Elvis Babbitt has a head for the facts: she knows science proves yellow is the happiest color, she knows a healthy male giraffe weighs about 3,000 pounds, and she knows that the naked mole rat is the longest living rodent. She knows she should plan to grieve her mother, who has recently drowned while sleepwalking, for exactly eighteen months. But there are things Elvis doesn’t yet know―like how to keep her sister Lizzie from poisoning herself while sleep-eating or why her father has started wearing her mother’s silk bathrobe around the house. Elvis investigates the strange circumstances of her mother’s death and finds comfort, if not answers, in the people (and animals) of Freedom, Alabama. As hilarious a storyteller as she is heartbreakingly honest, Elvis is a truly original voice in this exploration of grief, family, and the endurance of humor after loss.

Rabbit Cake is a coming of age story about loss and grief, full of humor and quirky characters. Despite the dark subject matter, I found myself giggling out loud and shaking my head in disbelief as I read about the crazy antics of Elvis and her family. This has been compared with Where’d You Go Bernadette, a personal favorite of mine.  And while it’s not quite as much fun as Bernadette, I soon found myself both understanding and agreeing with the comparison.  It was also very reminiscent of Ginny Moon, and I think that is because of the young age of the narrator and the innocent and analytical filter through which she views the world.

Elvis Babbitt is living a relatively normal, happy life in Alabama with her two parents, who she gets along well with, and her older sister, Lizzie, who she is convinced hates her. At ten years old, she’s getting ready to start junior high, when her mother drowns unexpectedly while sleep walking. Elvis navigates through this loss over the next eighteen months, checking each week off of her grief chart as one crazy thing after another happens. Hartnett writes in a unique and beautiful voice, of a family trying to put itself back together in the wake of this unexpected loss.

While I think I would have loved this book in any form, I’m really glad I chose the audio version of this one. Katie Schorr delivers the narration in a simple and straightforward way that completely captures the essence of Elvis. At one point, through her voice, we’re listening to Elvis describe her father, walking around in her mother’s old silk bathrobe, her lipstick on his face, while having a conversation with a parrot who can imitate her mother’s voice. This book is a bag of cats and it’s just so much fun.

Final Thoughts: I cannot recommend Rabbit Cake enough. It’s a quick read and enjoyable read that feels light despite the substantial subject matter. Annie Hartnett has one of the most original voices I’ve read in a while, and I cannot wait to see what she comes out with next. This is a truly terrific debut, and I have no doubt I’ll come back to it again. If you’ve read this, please let me know what you thought in the comments!

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Favorite Characters: It’s rare when I love all of the characters in a book, but for this one, I totally do. They are all zany and crazy and wonderful and oh so memorable.

Memorable Quotes:

It’s not easy to label people one illness or another. We’re all different combinations of crazy.

Goodbye, Vitamin – Rachel Khong

51+SgqT67tL._SX331_BO1,204,203,200_Publisher: Henry Holt and Co.

Publication Date: July 11th, 2017

Page Count: 208 (Hardcover)

From the Jacket:

Freshly disengaged from her fiancé and feeling that life has not turned out quite the way she planned, thirty-year-old Ruth quits her job, leaves town and arrives at her parents’ home to find that situation more complicated than she’d realized. Her father, a prominent history professor, is losing his memory and is only erratically lucid. Ruth’s mother, meanwhile, is lucidly erratic. But as Ruth’s father’s condition intensifies, the comedy in her situation takes hold, gently transforming her all her grief.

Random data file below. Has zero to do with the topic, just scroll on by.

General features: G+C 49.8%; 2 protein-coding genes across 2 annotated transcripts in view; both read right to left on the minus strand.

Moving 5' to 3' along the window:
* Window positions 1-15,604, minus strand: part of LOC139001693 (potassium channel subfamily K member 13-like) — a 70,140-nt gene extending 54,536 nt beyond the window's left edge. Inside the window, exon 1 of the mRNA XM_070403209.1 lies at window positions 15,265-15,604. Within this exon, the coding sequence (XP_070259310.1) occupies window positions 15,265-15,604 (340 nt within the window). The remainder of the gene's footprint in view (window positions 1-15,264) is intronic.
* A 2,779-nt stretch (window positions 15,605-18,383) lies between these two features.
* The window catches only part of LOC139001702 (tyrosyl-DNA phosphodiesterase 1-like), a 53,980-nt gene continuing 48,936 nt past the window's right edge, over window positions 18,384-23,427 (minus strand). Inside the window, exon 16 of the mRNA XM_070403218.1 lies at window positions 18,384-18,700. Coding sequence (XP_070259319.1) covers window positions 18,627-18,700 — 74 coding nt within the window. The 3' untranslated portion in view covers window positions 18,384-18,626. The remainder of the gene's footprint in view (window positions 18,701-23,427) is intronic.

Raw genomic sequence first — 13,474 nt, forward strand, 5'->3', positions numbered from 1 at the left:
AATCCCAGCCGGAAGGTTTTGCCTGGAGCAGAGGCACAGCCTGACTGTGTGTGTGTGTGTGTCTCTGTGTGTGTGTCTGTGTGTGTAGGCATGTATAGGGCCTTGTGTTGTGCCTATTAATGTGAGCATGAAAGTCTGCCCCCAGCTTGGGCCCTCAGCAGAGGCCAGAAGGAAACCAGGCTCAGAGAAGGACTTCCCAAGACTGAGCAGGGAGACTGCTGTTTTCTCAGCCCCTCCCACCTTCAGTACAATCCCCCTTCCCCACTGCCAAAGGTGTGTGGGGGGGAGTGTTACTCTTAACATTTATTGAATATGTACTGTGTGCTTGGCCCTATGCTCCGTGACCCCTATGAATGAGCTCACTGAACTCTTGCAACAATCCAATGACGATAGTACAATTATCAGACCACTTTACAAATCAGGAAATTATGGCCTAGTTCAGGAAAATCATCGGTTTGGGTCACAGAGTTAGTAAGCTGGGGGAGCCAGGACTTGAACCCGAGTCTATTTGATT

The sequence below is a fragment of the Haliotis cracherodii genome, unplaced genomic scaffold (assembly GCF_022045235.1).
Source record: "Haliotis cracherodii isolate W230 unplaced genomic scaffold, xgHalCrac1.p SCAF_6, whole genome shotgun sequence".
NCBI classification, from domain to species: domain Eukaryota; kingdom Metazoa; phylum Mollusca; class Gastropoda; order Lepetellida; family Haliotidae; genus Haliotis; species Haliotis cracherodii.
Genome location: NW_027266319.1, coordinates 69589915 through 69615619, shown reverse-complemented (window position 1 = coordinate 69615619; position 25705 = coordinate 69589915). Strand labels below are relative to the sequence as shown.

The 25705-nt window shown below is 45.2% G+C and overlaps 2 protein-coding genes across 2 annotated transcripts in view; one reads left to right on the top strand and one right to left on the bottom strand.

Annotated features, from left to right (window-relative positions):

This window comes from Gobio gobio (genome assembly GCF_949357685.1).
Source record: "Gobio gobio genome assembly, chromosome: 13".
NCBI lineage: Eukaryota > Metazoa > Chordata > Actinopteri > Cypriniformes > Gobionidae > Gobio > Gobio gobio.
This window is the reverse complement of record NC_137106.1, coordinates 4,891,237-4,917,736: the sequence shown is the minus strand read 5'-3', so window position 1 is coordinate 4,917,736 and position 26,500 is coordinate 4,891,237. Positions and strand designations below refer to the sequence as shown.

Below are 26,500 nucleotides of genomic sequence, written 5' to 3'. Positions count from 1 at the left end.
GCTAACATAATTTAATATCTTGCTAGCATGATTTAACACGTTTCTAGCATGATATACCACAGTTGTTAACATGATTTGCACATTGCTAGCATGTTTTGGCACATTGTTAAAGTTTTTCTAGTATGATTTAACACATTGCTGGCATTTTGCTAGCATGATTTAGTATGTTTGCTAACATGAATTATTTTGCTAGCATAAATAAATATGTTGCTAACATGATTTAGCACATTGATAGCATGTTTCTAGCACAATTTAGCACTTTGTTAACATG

Told in captivating glimpses and drawn from a deep well of insight, humor, and unexpected tenderness, Goodbye, Vitamin pilots through the loss, love, and absurdity of finding one’s footing in this life.

When I initially read the jacket for this book, I considered not starting it. Expecting a sad, despairing narrative about a young woman watching her father slowly decline from Alzheimer’s disease, I was very pleasantly surprised to find Goodbye, Vitamin really isn’t about that at all. Ruth does in fact, return home to care for her father, Howard, who is losing his memory. However, the plot focuses on a year they spend together, while Khong expertly weaves in details from the past. It’s about love and the complexities and dysfunction of families. Written in journal entires that flow together almost like a stream of consciousness, it is impossible to put down. Khong’s prose is so stark and tender and I think it’s the simplicity of it that pulled me in.

This story is so quirky and bittersweet. Ruth’s father keeps a journal of all of the things she says to him as a young child, and these tidbits were my favorite part. The limitless imagination of children is perfectly rendered in these entries and they pulled mightily at my heart strings. Each one a reminder of how fleeting the time is when children are young and full of wonder. Despite being exhausting, and often feeling like each day is just surviving to the end of it, it made me pause and remember to cherish these moments with them.

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Final Thoughts: This book is heartwarming and tender and quirky and even funny, despite the dark subject matter. The overall impression is very bittersweet, but I still enjoyed it immensely. It’s a quick read and the writing is truly terrific. I will definitely pick up more by this author in the future.

Rating: Screen Shot 2016-03-12 at 11.10.19 PM

Favorite Characters: The Howard who writes the journal entries

Memorable Quotes:

If I were you is something I’ve never really understood. Why say, “If I were you”? Why say, “If I were you,” when the problem is you’re not me? I wish people would say, “Since I am me, ” followed by whatever advice it is they have.

What imperfect carriers of love we are, and what imperfect givers. That the reasons we can care for one another can have nothing to do with the person cared for. That it has only to do with who we were around that person — what we felt about that person.

At one point Dad emerges, shirtless, into the kitchen, to brew himself coffee. I get my nipples from him, I realize, alarmed.